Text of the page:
The Savage She-Hulk # 1
Writer: Stan Lee
Artist: John Buscema
Inker: Chic Stone
Letterer: Joe Rosen
Cover Date: February 1980
With the premiere of “She-Hulk” just a day away via Disney+, I am going to take a tour of duty by reviewing some key She-Hulk issues, starting with “The Savage She-Hulk # 1” that brought back the duo of Stan Lee and John Buscema to tell the origin of one of Marvel’s most enduring heroes.
She-Hulk’s origin is just like the origins of Spider-Man, Captain America, and The Fantastic Four as it’s very memorable to the point that anyone can recite it by heart. In this issue, we meet Jennifer Walters, a criminal attorney living in Los Angeles who gets an unexpected visit by her cousin Bruce Banner (The Incredible Hulk; Tragedy strikes as Jen get shot by operatives of a crime boss named Nicholas Trask (Turns out Trask cross paths with Jen’s father who’s an L.A. county sheriff) so it’s up to Bruce to save her by giving her a transfusion of his own blood since they share the same blood-type and DNA, Bruce’s gamma-irradiated blood mixed with Jen’s anger suddenly transforms her into a She-Hulk when Trask’s henchmen tried to kill her while she was in the hospital.
Stan Lee’s writing never changes as proven in this issue because it’s straight up to the point where we get a beginning, a middle, and a satisfying ending that most fans will love and it really brings with it a true Silver-Age feel to it since this series kicked off at the height of the Bronze Age era while John Buscema’s artwork looks polished which I feel helps in making this origin story so astonishing. She-Hulk served as an Avengers and a member of The Fantastic Four over the years which really helped in getting her noticed after this series got canceled, her stellar work as an attorney was also put on display with much fanfare by later creative teams who got their chance to leave their mark on the character. Next to Matt Murdock, she excelled as a lawyer, but Jennifer Walters also turned out to be a sensational (pardon the pun) superhero all while being an integral part of the Hulk’s history and still is to this day.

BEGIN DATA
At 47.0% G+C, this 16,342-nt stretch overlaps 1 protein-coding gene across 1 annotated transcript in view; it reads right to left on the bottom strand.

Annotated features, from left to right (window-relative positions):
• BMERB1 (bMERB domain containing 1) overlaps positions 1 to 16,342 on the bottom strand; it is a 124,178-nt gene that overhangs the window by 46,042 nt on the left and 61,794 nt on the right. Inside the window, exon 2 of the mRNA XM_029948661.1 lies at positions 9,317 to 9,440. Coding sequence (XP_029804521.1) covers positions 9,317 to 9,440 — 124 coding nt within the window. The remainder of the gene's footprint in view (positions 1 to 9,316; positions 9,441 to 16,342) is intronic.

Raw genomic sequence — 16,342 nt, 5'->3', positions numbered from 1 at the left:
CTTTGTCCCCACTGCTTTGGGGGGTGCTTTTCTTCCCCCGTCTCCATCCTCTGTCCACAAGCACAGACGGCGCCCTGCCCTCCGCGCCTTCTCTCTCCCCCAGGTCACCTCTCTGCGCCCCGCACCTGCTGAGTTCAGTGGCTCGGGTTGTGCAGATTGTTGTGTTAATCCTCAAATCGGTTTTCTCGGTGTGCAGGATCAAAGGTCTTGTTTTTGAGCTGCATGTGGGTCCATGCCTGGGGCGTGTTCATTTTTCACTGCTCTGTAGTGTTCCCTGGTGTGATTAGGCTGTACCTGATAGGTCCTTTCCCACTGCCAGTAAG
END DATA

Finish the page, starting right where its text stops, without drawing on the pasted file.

Well, that’s it for me this week. I’ll be back with another She-Hulk review, this time I’ll take a look at the John Byrne era so be on the lookout for that. See you all next time.